A framework designed to better measure the quality and effectiveness of user experience changes to a product.
The HEART Framework is an Experience Design orientated measurement framework designed to add rigor around evaluating the quality of user experience changes.
It is designed to measure both the quality and effectiveness of these changes against the overall goals of the product.
It has two parts;
The quality of the user experience (HEART Measurement)
The goals of your product or project (Goals-Signals-Metrics Process)
Part 1: HEART Measurement
Measures of user attitudes, often collected via survey.
Example: satisfaction, perceived ease of use, and net-promoter score.
Level of user involvement, typically measured via behavioral proxies such as frequency, intensity, or depth of interaction over some time period.
Example: the number of visits per user per week or the number of photos uploaded per user per day.
New users of a product or feature.
Example: the number of accounts created in the last seven days or the percentage of users who use labels.
The rate at which existing users are returning.
Example: how many of the active users from a given time period are still present in some later time period? (e.g failure to retain, or “churn”).
Traditional behavioral metrics of user experience, such as efficiency (e.g. time to complete a task), effectiveness (e.g. percent of tasks completed), and error rate. This category is most applicable to areas of your product that are very task-focused, such as search or an upload flow.
Example: how many people signed up to a newsletter.
Applied in unison, these categories provide a deeper level of intelligence.
For example, you could just measure unique users over a time period when analyzing an interface, however measuring Adoption and Retention will allow you to distinguish new versus returning users - you can tell how quickly the user base is growing, and if it is stabilizing.
With the HEART framework, you don't need to apply all metrics to each test or analysis, and each item can be applied at a number of levels. Pick the ones that are most important for your situation.
Part 2: Goals-Signals-Metrics
Once you have defined categories, you need specific metrics to track. Goals-Signals-Metrics provides a process.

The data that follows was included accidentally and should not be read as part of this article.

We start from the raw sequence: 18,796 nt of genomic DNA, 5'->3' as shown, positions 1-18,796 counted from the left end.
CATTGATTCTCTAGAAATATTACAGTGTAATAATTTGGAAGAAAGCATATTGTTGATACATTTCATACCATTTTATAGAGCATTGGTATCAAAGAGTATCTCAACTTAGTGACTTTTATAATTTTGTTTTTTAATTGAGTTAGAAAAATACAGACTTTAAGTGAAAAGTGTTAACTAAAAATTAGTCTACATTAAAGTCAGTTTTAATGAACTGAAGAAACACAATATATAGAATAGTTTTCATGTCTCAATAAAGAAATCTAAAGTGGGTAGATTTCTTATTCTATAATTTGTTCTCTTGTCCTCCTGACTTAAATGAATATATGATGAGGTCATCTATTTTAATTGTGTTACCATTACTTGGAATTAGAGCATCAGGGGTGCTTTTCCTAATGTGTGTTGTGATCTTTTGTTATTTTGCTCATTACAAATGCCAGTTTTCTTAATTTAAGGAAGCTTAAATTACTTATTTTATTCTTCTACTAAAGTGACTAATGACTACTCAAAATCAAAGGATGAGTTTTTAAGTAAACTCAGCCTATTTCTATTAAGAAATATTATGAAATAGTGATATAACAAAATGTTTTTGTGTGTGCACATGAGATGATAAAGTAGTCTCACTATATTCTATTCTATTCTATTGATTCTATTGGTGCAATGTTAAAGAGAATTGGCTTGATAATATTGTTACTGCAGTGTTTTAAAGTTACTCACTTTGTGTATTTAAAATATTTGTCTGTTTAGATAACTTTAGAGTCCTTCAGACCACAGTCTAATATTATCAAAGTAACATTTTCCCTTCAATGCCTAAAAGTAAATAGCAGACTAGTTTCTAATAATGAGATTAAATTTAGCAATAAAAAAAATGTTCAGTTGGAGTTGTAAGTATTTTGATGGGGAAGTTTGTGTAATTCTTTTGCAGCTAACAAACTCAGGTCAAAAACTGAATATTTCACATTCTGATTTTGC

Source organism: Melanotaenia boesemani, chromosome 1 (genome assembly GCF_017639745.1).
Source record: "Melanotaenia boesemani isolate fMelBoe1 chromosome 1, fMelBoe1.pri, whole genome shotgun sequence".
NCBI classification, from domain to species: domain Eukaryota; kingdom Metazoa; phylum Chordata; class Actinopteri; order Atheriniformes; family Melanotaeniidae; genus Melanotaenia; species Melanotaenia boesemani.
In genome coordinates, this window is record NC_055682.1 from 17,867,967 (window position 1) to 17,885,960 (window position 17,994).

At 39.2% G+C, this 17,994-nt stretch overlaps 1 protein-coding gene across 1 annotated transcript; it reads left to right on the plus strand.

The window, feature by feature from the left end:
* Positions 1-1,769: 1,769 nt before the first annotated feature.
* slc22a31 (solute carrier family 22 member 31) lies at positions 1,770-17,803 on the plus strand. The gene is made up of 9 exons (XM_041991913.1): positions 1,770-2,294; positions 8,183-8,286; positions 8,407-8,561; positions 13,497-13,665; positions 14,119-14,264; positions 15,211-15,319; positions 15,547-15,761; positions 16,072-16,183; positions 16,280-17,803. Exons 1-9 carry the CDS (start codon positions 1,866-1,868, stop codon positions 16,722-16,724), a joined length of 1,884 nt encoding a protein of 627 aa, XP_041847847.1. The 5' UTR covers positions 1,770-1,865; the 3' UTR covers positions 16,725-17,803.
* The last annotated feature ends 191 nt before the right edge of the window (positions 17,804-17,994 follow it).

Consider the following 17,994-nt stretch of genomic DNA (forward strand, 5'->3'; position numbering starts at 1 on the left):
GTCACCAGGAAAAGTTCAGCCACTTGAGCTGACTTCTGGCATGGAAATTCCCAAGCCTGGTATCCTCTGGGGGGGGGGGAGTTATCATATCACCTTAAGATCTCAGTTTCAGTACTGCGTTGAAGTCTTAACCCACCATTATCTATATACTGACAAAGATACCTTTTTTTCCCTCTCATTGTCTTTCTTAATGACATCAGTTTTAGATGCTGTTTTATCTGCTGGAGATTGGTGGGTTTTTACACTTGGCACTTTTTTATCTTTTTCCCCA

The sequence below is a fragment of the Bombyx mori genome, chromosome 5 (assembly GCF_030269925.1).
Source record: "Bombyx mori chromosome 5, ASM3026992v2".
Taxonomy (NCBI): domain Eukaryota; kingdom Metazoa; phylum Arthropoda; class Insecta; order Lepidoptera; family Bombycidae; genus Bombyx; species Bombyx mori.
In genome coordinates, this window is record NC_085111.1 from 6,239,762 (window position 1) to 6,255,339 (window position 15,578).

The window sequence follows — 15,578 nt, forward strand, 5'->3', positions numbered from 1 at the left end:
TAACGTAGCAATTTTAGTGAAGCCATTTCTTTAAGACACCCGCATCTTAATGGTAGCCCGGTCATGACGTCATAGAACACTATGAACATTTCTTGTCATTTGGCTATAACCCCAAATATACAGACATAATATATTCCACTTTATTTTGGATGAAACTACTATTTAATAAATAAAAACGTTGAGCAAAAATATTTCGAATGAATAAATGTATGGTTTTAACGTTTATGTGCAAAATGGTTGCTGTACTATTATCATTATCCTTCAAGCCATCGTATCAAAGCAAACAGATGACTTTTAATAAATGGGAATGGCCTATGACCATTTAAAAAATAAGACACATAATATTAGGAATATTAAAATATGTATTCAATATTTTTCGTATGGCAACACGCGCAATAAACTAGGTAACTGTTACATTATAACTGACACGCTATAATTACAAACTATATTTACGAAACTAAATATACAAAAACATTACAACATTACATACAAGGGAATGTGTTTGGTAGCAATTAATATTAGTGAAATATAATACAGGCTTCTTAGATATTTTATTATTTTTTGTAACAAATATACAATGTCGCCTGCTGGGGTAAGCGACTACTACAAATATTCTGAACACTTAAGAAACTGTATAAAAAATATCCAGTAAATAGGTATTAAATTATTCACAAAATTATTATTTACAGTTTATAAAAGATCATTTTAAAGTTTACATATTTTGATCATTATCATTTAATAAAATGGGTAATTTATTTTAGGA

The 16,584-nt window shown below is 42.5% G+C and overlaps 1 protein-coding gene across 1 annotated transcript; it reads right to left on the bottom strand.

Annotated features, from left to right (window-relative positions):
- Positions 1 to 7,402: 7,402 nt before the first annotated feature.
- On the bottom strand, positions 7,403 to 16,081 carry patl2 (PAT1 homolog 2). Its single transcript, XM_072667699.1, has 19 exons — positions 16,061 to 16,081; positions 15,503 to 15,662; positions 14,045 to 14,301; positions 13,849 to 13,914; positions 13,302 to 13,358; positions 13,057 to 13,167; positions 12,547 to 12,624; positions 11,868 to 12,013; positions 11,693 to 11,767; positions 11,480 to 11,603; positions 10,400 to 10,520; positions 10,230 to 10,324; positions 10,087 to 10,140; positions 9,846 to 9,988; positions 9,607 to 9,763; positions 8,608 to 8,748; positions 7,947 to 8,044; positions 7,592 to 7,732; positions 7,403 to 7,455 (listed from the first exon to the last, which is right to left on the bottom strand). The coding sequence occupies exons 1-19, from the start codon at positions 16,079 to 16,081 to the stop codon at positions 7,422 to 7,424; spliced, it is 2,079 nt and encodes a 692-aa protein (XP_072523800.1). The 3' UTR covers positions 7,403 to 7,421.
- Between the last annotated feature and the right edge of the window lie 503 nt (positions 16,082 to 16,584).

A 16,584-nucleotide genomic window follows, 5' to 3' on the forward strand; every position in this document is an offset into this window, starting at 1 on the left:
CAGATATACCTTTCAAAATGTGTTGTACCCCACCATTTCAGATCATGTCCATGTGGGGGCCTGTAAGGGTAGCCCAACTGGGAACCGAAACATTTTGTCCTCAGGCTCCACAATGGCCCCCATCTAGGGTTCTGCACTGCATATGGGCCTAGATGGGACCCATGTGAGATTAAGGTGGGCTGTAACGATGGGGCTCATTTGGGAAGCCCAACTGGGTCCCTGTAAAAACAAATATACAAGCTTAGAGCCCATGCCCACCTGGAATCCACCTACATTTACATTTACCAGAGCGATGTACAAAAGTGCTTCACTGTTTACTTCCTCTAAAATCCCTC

Start at the higher level by identifying your goals for each category. There may also be levels here; an interface may have different goals for different features.
An example is YouTube. At the higher level, the most important goal is engagement - Google wants users to consume videos, and keep discovering more videos and channels. However YouTube Search has a feature goal of task success - when they enter a search, Google wants them to quickly find the video that is most relevant.
Next to each goal, map out the lower-level Signals - a representation of how success or failure may manifest in user behavior or attitudes.
Going back to the YouTube, engagement may have a success Signal of time spent watching videos - higher is better, as it means they are not clicking away. For YouTube Search task success, a failure signal may be searching but not clicking on any results.
This step may be hard as there could be a heap of useful signals for each goal. This may require research, benchmarking, or existing data analysis to determine your best predictors.
After defining Goals and Signals, we need Metrics for each. These are the items you will track over time for comparison in A/B tests.
In the YouTube example, the Goal of engagement leading to time spent watching videos Signal may end up with "the average number of minutes spent watching videos per user per day" Metric.
Averages or percentages will work better for your Metric output if possible.
Try to only track metrics related to your top goals. It may be tempting to add "interesting stats", however you need to ask yourself if these will help in your ultimate decision making, or if they are really needed to be tracked over time (or if a single snapshot will suffice).
Try and avoid extra effort or dashboard clutter wherever possible.
Author's note, all frameworks are inherently flawed, so apply them wisely. The utility of a framework is always dependent on the individual problem at hand.
Google UX Researcher team via Kerry Rodden.